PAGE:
There were two key parts to The Selfish Gene. The first was Dawkins's
inversion of the process of natural selection. Instead of trotting out the
established view that organisms use genes to self-replicate, Dawkins made
the revolutionary suggestion that genes use organisms to propagate
themselves, an idea that immediately answered many of the difficult
questions of Darwinism, such as the apparent selflessness of some animal
behaviour. The second important theme was the rehabilitation of memes,
self-replicating cultural transmissions - "viruses of the mind" - that are
passed on both vertically and horizontally within families. And it is the
meme, or rather one particular meme, that is the prime cause of Dawkins's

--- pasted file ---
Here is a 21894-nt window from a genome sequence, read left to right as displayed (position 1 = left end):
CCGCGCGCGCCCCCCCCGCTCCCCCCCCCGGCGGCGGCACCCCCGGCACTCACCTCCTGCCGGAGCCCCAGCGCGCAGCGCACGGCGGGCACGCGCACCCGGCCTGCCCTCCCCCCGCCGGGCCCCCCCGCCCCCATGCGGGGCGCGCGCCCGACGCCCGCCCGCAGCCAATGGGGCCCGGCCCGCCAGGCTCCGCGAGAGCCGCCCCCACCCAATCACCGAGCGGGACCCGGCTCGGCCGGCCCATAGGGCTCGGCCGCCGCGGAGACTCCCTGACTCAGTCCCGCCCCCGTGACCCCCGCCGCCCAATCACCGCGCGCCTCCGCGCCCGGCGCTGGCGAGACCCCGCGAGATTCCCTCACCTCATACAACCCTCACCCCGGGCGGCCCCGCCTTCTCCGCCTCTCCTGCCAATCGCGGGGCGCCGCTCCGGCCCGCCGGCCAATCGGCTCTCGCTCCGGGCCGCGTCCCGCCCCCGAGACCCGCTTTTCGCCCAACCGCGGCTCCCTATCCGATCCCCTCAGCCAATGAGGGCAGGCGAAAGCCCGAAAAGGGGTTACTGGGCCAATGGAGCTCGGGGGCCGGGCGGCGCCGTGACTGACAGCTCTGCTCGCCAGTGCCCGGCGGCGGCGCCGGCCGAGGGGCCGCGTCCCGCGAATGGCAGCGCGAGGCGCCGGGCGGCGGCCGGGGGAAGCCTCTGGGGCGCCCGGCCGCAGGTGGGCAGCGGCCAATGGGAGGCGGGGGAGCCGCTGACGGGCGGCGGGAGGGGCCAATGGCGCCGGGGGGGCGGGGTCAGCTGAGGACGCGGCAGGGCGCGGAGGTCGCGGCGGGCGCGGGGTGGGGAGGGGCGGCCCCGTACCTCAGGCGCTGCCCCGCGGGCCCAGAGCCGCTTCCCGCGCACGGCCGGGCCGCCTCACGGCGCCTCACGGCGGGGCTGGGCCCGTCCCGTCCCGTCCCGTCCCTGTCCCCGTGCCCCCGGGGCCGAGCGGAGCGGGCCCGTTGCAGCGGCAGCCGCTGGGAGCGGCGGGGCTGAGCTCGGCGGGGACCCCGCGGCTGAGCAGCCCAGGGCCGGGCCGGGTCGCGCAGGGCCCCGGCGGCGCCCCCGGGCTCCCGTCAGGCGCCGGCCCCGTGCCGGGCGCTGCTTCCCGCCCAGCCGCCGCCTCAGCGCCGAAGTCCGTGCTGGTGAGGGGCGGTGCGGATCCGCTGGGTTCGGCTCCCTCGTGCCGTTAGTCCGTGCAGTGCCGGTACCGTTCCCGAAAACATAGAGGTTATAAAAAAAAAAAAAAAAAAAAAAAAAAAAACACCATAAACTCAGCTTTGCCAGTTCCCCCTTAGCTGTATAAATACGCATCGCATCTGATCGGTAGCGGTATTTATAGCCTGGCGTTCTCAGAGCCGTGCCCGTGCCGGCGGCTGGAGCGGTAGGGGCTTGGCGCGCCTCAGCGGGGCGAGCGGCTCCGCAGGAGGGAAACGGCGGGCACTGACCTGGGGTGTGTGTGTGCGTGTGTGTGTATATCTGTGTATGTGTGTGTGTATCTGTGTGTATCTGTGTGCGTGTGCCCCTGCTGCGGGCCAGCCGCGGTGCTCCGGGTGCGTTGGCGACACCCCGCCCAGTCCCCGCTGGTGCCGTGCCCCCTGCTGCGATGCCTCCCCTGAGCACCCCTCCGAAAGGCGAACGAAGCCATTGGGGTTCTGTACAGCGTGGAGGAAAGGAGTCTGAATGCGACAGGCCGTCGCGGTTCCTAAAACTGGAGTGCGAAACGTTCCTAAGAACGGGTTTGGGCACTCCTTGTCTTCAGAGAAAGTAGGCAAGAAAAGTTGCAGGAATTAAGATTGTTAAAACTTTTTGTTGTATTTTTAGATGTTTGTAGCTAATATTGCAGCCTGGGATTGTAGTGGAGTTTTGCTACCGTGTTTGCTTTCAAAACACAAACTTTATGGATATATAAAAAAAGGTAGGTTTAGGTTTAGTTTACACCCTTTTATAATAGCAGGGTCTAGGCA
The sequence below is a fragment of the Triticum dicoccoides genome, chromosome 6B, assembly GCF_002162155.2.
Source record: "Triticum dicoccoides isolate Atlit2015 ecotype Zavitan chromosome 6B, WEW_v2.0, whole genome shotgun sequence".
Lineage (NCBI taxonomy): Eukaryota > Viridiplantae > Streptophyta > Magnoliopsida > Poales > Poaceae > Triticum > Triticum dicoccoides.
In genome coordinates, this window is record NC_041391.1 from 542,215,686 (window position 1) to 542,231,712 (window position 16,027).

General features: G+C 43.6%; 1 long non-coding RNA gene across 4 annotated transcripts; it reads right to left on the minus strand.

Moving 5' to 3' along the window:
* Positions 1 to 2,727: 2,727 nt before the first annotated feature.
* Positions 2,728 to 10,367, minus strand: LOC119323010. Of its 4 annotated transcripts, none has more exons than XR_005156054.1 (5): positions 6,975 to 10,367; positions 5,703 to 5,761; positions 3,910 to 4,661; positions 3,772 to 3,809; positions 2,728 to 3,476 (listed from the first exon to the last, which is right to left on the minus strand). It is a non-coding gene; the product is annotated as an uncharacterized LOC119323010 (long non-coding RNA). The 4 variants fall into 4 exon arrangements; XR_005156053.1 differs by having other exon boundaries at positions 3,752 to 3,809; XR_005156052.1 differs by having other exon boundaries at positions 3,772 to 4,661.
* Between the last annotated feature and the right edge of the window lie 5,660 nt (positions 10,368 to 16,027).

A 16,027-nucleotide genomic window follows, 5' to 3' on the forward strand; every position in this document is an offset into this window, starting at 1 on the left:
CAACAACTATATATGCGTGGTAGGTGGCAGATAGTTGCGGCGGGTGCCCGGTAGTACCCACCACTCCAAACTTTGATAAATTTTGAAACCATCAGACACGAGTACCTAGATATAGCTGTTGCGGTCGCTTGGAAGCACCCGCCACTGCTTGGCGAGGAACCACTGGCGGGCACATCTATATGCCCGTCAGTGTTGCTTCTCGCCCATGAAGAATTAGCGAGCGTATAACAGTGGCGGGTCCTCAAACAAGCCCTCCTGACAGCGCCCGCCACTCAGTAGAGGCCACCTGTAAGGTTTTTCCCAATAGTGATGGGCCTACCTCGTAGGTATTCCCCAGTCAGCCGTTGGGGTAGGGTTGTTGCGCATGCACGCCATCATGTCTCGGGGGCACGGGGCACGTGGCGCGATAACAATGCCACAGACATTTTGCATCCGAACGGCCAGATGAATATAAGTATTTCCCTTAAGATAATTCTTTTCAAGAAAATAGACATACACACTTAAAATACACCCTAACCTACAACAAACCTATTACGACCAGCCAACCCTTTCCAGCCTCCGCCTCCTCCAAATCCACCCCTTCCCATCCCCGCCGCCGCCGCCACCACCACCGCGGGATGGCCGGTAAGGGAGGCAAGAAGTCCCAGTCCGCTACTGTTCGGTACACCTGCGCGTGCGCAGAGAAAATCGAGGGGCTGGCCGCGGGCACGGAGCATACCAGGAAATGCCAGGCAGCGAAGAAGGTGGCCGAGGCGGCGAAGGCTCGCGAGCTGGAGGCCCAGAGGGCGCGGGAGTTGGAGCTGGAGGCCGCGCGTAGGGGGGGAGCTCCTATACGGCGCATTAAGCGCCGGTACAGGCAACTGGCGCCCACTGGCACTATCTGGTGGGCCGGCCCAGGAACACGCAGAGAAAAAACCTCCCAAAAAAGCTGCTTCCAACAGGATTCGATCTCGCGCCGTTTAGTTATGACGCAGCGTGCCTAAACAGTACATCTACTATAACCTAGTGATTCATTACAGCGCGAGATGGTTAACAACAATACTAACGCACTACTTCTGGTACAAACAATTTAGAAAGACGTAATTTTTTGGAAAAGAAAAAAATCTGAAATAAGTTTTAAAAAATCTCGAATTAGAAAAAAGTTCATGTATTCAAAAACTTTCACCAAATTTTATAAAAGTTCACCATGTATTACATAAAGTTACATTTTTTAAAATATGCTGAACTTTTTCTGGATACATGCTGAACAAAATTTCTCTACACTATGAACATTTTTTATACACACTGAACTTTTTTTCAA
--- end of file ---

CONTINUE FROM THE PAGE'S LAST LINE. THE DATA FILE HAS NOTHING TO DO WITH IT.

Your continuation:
current grumpiness.

According to memetic theory, memes are subject to the same process of
natural selection as genes. And yet one meme, the religious meme,
steadfastly refuses to die. You can see where the religious meme sprung
from: when the world was an inexplicable and scary place, a belief in the
supernatural was both comforting and socially adhesive. But as our
understanding of the world grew, you might have expected the religious meme
to give way to rationalism. Yet the opposite has happened. Despite
overwhelming scientific evidence for the Darwinian explanation of evolution,
religious belief - and fundamentalist religion at that - remains as
ingrained as ever.

Religion offends every bone in Dawkins's rational, atheist body. "You can